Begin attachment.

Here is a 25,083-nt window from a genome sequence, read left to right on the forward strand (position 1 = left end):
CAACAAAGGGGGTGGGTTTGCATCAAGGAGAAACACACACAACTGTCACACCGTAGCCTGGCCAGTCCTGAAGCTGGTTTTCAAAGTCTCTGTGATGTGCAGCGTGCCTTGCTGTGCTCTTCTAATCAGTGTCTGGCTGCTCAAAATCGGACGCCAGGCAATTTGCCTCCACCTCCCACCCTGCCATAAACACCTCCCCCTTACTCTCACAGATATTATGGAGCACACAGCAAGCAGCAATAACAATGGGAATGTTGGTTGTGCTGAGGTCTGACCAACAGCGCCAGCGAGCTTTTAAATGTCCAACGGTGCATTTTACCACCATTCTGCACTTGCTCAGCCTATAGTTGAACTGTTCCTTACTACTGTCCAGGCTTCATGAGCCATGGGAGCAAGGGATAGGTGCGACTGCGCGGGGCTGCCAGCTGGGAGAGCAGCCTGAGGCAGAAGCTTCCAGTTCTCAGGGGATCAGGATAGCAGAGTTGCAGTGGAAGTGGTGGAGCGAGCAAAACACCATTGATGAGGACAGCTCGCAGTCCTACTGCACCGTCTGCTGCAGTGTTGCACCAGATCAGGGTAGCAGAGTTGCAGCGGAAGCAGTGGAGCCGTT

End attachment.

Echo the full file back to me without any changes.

Here is a 25,083-nt window from a genome sequence, read left to right on the forward strand (position 1 = left end):
CAACAAAGGGGGTGGGTTTGCATCAAGGAGAAACACACACAACTGTCACACCGTAGCCTGGCCAGTCCTGAAGCTGGTTTTCAAAGTCTCTGTGATGTGCAGCGTGCCTTGCTGTGCTCTTCTAATCAGTGTCTGGCTGCTCAAAATCGGACGCCAGGCAATTTGCCTCCACCTCCCACCCTGCCATAAACACCTCCCCCTTACTCTCACAGATATTATGGAGCACACAGCAAGCAGCAATAACAATGGGAATGTTGGTTGTGCTGAGGTCTGACCAACAGCGCCAGCGAGCTTTTAAATGTCCAACGGTGCATTTTACCACCATTCTGCACTTGCTCAGCCTATAGTTGAACTGTTCCTTACTACTGTCCAGGCTTCATGAGCCATGGGAGCAAGGGATAGGTGCGACTGCGCGGGGCTGCCAGCTGGGAGAGCAGCCTGAGGCAGAAGCTTCCAGTTCTCAGGGGATCAGGATAGCAGAGTTGCAGTGGAAGTGGTGGAGCGAGCAAAACACCATTGATGAGGACAGCTCGCAGTCCTACTGCACCGTCTGCTGCAGTGTTGCACCAGATCAGGGTAGCAGAGTTGCAGCGGAAGCAGTGGAGCCGTT